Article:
In India, the Tamil sage Thiruvalluvar had dedicated one chapter (10 couplets from 441 to 450) to the idea of surrounding oneself with wise men who would keep kings grounded and ensure that they rule the kingdom well, in the interests of all the subjects.
Says Thirukkural No. 444: “A king wise enough to have men of greater wisdom than he to advise him shall be a powerful ruler.”
Thirukkural No. 447 reads as follows: “Where the king’s counsellors possess the courage to reprove him when necessary, nothing on earth can bring about such a king’s ruin.”
Thirukkural No. 448 goes thus: “Without courageous counsellors to point out his faults and so protect him, a king will ruin himself, even without foes.”
And Thirukkural No. 450: “It is foolish surely to incur enmity of many foes, but 10 times worse to lose righteous friends.”
These four “kural”s capture the essence of having advisors who would keep any leader’s ego in check and prevent him from becoming hubristic. It is practical too. India has been a feudal society for long. Most scholars, pundits and poets depended on the king’s munificence to sustain their livelihood and their vocations. Hence, a certain amount of sycophancy (deserved or undeserved lavish praise) is deeply ingrained in our history and culture. At the same time, the culture has also provided for a Tenali Rama to advise and counsel Krishna Deva Raaya and a Birbal for Akbar.
The Indian context and communication
Specifically, in the Indian context, in the light of all that we had written earlier about the immense challenges of steering the Indian economy to prosperity in what are likely to be inhospitable conditions, the role of leadership becomes that much more critical. Indeed, it can be argued that strong, effective, competent and enlightened leadership may or may not have been necessary for today’s developed economies because other factors were vastly more favourable to them. For India, it is the other way around. Since many of the favourable factors have vanished, leadership has become a critical input to the process.
Again, we reiterate that, given India’s size, complexity and democratic politics, there are no easy templates to follow or precedents to copy. Consequently, the government should have the courage to make policies based solely on what is likely to work in the Indian context, in their best judgement rather than based on whether it complies with prevailing wisdom or western practices. Courage to buck trends, fashions and fads if that is in the best interests of India is vital.
Finally, leaders, as far as possible, eschew compulsion and coercion and embrace persuasion. Communication is critical. It makes the difference between persuasion and coercion. After all, in the age-old fable, it is the sun that gently bears down that removes the cloth from the itinerant traveller and not the fierce wind that threatens to snatch the cloth from him. There is a huge lesson from that fable. The sun succeeds because it makes the traveller feel that it was in his interest to let go of the shawl whereas the wind threatened to snatch it away from him. Success comes to those leaders who make others feel that they were in command of their decisions.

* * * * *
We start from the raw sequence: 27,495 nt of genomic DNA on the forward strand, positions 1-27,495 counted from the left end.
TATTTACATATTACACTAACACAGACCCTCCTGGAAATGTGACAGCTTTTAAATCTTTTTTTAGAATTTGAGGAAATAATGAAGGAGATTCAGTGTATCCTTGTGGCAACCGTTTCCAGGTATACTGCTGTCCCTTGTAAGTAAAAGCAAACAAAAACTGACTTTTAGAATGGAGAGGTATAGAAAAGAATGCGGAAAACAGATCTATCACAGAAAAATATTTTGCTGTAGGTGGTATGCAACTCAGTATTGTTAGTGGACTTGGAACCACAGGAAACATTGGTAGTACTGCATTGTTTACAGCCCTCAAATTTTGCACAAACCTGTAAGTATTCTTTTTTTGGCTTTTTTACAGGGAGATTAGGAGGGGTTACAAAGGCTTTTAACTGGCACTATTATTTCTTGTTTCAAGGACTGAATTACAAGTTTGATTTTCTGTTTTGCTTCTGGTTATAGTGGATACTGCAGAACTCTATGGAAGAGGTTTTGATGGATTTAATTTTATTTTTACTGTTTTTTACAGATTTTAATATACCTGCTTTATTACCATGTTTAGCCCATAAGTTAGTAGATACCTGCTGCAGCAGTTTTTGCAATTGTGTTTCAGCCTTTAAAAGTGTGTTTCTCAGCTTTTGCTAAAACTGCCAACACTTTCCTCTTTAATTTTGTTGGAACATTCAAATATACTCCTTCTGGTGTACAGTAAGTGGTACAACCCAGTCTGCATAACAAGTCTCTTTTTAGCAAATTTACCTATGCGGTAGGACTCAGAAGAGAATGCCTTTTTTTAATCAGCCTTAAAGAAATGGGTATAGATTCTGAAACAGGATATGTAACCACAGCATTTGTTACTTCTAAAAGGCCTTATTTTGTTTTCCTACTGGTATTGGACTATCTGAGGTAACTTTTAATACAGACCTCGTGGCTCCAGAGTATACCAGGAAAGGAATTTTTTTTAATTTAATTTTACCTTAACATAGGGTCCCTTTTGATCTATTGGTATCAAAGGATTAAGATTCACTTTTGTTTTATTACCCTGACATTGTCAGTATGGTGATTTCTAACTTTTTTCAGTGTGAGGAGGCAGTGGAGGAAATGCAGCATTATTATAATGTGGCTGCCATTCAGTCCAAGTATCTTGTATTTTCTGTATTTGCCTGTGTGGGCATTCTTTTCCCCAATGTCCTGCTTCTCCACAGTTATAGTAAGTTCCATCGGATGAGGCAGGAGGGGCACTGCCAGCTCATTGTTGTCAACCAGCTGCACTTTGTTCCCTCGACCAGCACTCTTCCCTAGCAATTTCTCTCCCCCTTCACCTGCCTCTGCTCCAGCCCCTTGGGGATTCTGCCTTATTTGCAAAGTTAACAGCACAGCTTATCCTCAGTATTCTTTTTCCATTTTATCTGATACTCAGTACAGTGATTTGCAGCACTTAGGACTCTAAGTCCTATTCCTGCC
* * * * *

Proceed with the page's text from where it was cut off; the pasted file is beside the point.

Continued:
In October 2012, at the height of gloom and despondency about India amidst growth challenges, corruption charges and collapse of governance, Shankar Aiyar, author of Accidental India, wrote the following about leadership:
“Leadership is not about pickled intellect. It is driven by imagination, a willingness to reflect, ability to inspire, to listen and to have the courage of conviction to embrace risk.”
Two quotes attributed to Harry Truman, cited by Shankar Aiyar, provide the fitting conclusion to this section:
“Men make history and not the other way around. In periods where there is no leadership, society stands still…Progress occurs when courageous, skilful leaders seize the opportunity to change things for the better.”
Of course, as the author of this piece, I have the right and the obligation to have the last word and not leave it to Mr Truman. I would say that a leader makes a difference for the better not only for the here and now but also for a long time to come. He makes a difference not only for those alive and voting but also for future generations. A leader is aware of his limitations and rises above them..